It’s important to be vigilant for prenatal infection symptoms and contact your Capital Women’s Care team of women’s health professionals as soon as possible if you think you have been exposed to a prenatal infection bacteria or virus.

Tips to Avoid Prenatal Infections

Fortunately, there are several precautionary health measures you can implement within your prenatal health plan to reduce you and your baby’s risk of prenatal infections:

  • Protect yourself from Zika virus. Avoid travel to areas with Zika. If your partner travels and can’t avoid Zika-prone areas, use condoms or abstain from sex during your pregnancy to avoid infection.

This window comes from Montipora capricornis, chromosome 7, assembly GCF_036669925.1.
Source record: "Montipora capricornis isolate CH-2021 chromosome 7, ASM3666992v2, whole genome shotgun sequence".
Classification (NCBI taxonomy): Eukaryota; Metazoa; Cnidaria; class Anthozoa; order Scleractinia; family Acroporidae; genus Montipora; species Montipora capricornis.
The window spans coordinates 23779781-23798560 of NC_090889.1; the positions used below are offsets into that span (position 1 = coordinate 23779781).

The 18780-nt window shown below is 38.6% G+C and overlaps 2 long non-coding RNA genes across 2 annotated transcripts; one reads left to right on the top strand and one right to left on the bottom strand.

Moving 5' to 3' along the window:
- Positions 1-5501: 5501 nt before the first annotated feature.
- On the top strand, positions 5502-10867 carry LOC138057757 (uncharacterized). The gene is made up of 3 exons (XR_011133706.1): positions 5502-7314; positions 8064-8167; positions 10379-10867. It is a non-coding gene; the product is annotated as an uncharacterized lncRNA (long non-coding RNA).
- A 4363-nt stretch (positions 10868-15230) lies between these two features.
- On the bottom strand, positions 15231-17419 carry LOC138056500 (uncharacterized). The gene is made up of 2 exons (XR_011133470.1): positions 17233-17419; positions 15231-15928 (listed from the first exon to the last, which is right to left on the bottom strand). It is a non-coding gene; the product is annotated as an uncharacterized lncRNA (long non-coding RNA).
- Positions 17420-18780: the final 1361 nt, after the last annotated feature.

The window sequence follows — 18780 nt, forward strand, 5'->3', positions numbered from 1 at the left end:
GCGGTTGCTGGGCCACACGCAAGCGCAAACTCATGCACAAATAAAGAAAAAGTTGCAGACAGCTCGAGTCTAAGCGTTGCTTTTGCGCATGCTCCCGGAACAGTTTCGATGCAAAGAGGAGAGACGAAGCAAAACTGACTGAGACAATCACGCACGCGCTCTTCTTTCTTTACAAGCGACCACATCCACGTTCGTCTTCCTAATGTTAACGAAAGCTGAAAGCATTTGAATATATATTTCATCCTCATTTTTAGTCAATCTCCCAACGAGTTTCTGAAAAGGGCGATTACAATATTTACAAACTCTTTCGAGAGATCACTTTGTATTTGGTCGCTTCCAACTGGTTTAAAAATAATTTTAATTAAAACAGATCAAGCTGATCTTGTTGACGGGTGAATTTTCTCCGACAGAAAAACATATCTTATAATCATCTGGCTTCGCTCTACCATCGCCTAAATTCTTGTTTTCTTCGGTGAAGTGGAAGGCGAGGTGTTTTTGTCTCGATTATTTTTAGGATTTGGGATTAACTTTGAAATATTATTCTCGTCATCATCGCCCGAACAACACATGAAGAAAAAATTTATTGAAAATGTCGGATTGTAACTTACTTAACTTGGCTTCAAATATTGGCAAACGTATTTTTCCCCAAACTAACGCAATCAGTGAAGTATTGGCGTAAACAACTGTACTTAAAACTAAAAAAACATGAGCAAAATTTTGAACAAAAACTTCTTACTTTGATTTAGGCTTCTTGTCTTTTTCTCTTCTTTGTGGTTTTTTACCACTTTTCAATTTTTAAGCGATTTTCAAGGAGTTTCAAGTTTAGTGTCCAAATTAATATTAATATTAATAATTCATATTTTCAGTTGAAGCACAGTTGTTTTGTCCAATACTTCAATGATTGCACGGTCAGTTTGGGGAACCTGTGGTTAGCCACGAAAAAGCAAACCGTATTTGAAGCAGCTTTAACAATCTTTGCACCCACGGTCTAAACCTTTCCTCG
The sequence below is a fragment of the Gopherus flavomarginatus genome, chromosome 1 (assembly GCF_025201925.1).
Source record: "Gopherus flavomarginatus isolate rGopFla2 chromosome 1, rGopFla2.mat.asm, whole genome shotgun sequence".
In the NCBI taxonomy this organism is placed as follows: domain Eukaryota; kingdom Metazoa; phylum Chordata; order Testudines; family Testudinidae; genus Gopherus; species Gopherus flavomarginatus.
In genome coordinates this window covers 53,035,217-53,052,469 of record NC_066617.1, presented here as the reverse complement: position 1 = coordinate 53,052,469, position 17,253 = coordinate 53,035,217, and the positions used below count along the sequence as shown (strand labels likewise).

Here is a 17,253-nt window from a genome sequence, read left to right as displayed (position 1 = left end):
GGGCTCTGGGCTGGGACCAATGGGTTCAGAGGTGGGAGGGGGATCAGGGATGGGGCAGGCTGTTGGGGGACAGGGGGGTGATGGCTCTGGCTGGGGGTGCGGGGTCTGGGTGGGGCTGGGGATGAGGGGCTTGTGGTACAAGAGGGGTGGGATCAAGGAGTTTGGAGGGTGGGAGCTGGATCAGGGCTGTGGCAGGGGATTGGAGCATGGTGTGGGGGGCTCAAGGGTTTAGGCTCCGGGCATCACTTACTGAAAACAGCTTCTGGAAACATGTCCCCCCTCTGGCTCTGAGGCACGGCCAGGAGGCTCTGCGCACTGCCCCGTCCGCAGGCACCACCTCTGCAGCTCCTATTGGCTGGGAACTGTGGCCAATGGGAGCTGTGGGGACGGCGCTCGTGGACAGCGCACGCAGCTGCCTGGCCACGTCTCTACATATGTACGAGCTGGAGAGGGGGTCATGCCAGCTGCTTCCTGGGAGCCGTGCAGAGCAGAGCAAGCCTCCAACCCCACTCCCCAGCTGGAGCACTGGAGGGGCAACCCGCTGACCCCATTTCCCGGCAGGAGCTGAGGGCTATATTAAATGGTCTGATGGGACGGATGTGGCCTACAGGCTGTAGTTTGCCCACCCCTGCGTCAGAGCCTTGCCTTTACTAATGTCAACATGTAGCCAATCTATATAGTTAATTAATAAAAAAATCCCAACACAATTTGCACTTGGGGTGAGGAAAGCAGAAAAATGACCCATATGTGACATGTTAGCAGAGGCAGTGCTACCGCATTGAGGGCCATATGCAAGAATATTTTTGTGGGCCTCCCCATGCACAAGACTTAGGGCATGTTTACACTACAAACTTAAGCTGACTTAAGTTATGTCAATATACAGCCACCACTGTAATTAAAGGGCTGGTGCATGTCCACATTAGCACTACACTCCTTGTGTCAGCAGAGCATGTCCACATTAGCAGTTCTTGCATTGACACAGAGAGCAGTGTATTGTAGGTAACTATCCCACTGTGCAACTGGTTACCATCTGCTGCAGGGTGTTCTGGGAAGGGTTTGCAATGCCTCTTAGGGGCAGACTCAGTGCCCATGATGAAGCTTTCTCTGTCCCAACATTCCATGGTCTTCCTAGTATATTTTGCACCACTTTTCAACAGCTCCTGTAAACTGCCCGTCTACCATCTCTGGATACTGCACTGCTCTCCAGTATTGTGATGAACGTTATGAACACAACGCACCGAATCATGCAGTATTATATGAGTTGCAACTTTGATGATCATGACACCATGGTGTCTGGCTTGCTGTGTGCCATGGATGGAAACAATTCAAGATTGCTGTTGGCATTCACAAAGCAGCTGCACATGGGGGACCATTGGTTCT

• Practice good hygiene. Wash your hands with soap and water for 20 seconds every time after:
    • using the bathroom
    • touching raw meat, raw eggs, or unwashed vegetables
    • preparing food and eating
    • gardening or touching dirt or soil
    • handling pets
    • being around people who are sick
    • getting saliva (spit) on your hands
    • caring for and playing with children
    • and changing diapers.

  • Reduce contact with saliva and urine from babies and young children. Doing so decreases CMV exposure, which can be passed to unborn babies if you’re pregnant. Also avoid sharing food and utensils with babies and young children and wash your hands thoroughly with soap and water after changing diapers.